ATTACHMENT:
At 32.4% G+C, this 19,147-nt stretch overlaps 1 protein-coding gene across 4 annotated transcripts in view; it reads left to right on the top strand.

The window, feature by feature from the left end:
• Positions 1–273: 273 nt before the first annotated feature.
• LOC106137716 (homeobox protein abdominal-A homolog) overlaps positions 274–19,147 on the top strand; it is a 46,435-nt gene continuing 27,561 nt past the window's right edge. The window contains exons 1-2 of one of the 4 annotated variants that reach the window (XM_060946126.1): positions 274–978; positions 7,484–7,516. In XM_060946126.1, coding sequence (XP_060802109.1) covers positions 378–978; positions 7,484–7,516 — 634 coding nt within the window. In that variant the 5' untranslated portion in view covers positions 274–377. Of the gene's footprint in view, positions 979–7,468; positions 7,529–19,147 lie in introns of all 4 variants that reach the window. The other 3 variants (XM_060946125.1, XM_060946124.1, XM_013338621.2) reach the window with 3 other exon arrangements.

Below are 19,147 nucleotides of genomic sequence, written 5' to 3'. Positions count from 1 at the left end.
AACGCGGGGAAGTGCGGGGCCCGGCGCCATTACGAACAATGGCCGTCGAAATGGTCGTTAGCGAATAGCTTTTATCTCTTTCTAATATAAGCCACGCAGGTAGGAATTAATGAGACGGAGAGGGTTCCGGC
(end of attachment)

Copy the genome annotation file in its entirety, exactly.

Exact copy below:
At 32.4% G+C, this 19,147-nt stretch overlaps 1 protein-coding gene across 4 annotated transcripts in view; it reads left to right on the top strand.

The window, feature by feature from the left end:
• Positions 1–273: 273 nt before the first annotated feature.
• LOC106137716 (homeobox protein abdominal-A homolog) overlaps positions 274–19,147 on the top strand; it is a 46,435-nt gene continuing 27,561 nt past the window's right edge. The window contains exons 1-2 of one of the 4 annotated variants that reach the window (XM_060946126.1): positions 274–978; positions 7,484–7,516. In XM_060946126.1, coding sequence (XP_060802109.1) covers positions 378–978; positions 7,484–7,516 — 634 coding nt within the window. In that variant the 5' untranslated portion in view covers positions 274–377. Of the gene's footprint in view, positions 979–7,468; positions 7,529–19,147 lie in introns of all 4 variants that reach the window. The other 3 variants (XM_060946125.1, XM_060946124.1, XM_013338621.2) reach the window with 3 other exon arrangements.

Below are 19,147 nucleotides of genomic sequence, written 5' to 3'. Positions count from 1 at the left end.
AACGCGGGGAAGTGCGGGGCCCGGCGCCATTACGAACAATGGCCGTCGAAATGGTCGTTAGCGAATAGCTTTTATCTCTTTCTAATATAAGCCACGCAGGTAGGAATTAATGAGACGGAGAGGGTTCCGGC